| portrait of Friedrich Engels in 1891 William Elliott Debenham | MR Online portrait of Friedrich Engels in 1891 (William Elliott Debenham)

Engels and entropy

Originally published: The National Center for Science Education by Glenn Branch (October 2, 2013 )  | - Posted Sep 24, 2021

When, 153 pages into reading Jonathan Sperber’s Karl Marx: A Nineteenth-Century Life (2013), I paused to skip ahead to read the section about the relationship—such as it was—between Marx and Darwin, and to write a blog post about it, I didn’t think that I would be returning to blog about the book again. What else would there be to blog about Marx? But I failed to reckon with the Pythias to his Damon, the Guildenstern to his Rosencrantz, the Stimpy to his Ren: Friedrich Engels.

Unlike Marx, “Engels was always a positivist,” Sperber says: he professed a profound respect for scientific method and for empirical investigation. Although he retained “a great piety and attachment to the colossal old boy” (namely Hegel), he regarded the natural sciences as primary, adding a Hegelian gloss only afterward. Marx, in contrast, started as a Hegelian and never totally renounced the approach; Sperber suggests that his mature thought was, on average, halfway between positivism and Hegelianism.

But here’s the paragraph about Engels’s thought that really caught my attention. After a discussion of his tendency to regard the results of modern science as corroborating Hegelian themes, Sperber writes:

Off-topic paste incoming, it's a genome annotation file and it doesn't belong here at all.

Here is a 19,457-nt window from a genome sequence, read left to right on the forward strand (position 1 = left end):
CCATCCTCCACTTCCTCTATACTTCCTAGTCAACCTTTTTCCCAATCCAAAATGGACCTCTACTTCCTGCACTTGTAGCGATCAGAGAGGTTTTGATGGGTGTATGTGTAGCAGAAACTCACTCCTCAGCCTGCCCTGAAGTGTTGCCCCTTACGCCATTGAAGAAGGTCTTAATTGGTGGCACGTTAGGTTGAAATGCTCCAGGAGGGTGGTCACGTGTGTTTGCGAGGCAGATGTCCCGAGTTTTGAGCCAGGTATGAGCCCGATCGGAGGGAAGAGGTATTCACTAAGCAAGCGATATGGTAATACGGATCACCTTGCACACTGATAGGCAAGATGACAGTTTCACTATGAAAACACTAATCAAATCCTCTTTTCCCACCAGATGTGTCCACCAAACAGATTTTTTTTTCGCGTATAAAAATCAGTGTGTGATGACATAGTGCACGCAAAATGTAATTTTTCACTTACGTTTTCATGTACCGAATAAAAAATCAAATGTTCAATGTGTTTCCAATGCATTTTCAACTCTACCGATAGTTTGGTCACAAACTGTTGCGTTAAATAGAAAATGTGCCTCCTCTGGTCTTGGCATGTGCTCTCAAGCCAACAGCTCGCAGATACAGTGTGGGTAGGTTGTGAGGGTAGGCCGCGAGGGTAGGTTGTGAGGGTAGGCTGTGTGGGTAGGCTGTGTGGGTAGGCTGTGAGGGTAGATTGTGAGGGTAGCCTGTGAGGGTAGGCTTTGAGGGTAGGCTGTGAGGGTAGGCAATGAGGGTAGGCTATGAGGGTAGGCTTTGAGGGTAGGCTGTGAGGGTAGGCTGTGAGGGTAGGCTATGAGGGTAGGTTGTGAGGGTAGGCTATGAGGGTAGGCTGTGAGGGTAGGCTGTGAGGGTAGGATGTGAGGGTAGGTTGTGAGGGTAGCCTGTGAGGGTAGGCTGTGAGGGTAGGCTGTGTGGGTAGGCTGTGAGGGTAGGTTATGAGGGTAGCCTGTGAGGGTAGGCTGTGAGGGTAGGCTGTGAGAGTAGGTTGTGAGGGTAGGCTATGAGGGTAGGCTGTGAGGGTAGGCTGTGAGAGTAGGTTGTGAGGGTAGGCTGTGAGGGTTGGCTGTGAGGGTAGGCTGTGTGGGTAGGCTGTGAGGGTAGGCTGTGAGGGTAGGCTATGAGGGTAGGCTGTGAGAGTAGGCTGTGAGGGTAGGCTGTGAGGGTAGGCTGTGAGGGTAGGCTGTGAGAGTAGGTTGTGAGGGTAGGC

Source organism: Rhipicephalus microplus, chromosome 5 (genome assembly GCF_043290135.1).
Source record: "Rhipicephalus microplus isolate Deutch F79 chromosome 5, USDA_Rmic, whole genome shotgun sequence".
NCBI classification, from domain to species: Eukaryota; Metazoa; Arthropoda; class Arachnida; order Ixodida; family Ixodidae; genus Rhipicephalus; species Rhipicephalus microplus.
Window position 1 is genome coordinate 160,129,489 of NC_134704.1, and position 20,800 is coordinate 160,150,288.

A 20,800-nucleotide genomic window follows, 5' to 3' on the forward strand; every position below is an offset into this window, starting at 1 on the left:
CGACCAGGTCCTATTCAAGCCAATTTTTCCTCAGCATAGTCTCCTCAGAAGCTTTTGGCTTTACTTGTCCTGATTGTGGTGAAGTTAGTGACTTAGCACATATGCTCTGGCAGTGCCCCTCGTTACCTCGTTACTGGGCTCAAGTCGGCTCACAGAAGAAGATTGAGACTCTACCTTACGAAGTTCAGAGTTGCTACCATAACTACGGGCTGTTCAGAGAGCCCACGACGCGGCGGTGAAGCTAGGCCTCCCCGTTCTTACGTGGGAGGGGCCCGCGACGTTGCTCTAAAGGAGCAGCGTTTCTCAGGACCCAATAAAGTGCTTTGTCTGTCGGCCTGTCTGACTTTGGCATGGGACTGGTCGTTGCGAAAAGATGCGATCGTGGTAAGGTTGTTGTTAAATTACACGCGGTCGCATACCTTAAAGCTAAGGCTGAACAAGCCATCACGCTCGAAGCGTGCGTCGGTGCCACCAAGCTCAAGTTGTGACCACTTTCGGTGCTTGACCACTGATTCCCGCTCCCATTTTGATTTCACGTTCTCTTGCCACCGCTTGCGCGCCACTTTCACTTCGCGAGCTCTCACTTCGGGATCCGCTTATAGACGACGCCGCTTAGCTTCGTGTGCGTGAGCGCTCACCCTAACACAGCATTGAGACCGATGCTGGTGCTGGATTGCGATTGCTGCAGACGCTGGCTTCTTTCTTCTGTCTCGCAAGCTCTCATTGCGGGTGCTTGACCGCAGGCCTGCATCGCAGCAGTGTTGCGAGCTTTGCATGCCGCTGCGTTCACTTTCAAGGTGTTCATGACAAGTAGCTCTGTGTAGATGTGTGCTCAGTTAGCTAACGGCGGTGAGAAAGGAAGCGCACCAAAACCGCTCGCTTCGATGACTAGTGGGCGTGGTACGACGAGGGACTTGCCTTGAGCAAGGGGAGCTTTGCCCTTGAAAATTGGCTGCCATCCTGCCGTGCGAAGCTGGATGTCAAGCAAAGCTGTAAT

If Engels saw dialectical philosophy, in good positivist fashion, as the expression of the natural sciences, he also could reverse the procedure, rejecting scientific findings when they did not fit his philosophical views. Denouncing the Second Law of Thermodynamics, he wrote to Marx: “You cannot imagine anything stupider.” The idea of gradual equalization of temperatures, or, as it would later be formulated, increasing entropy, led to a world “that begins in nonsense and ends in nonsense.” Although the second law was seen as “the finest and highest perfection of materialism,” it envisaged a progressive cooling of the universe. Such a development implied “the original hot condition, from which things cooled off, absolutely inexplicable, even absurd, thus presupposes a God.” Since, for Engels, philosophy included atheism and materialism, and that philosophy was based on the natural sciences, a science that led to a questioning of atheism and materialism could not be science.

Great Kelvin’s ghost! I thought. American creationists love misusing the Second Law of Thermodynamics and hate communism: finding a communist thinker of Engels’s stature rejecting their favorite scientific principle because it implies divine creation would be a gift to them.

Actually, it’d be a gift to old-earth creationists, primarily. Old-earth creationists, such as Hugh Ross of Reasons to Believe, are enamored of the Big Bang, regarding it as a scientific corroboration of Genesis 1:3: “Fiat lux!” They needn’t accept the exact connection that Engels supposedly discerned between the Second Law and a hot early universe (if not the Big Bang exactly) to feel cheered by his rejecting the former because he feared the religious implications of accepting the latter.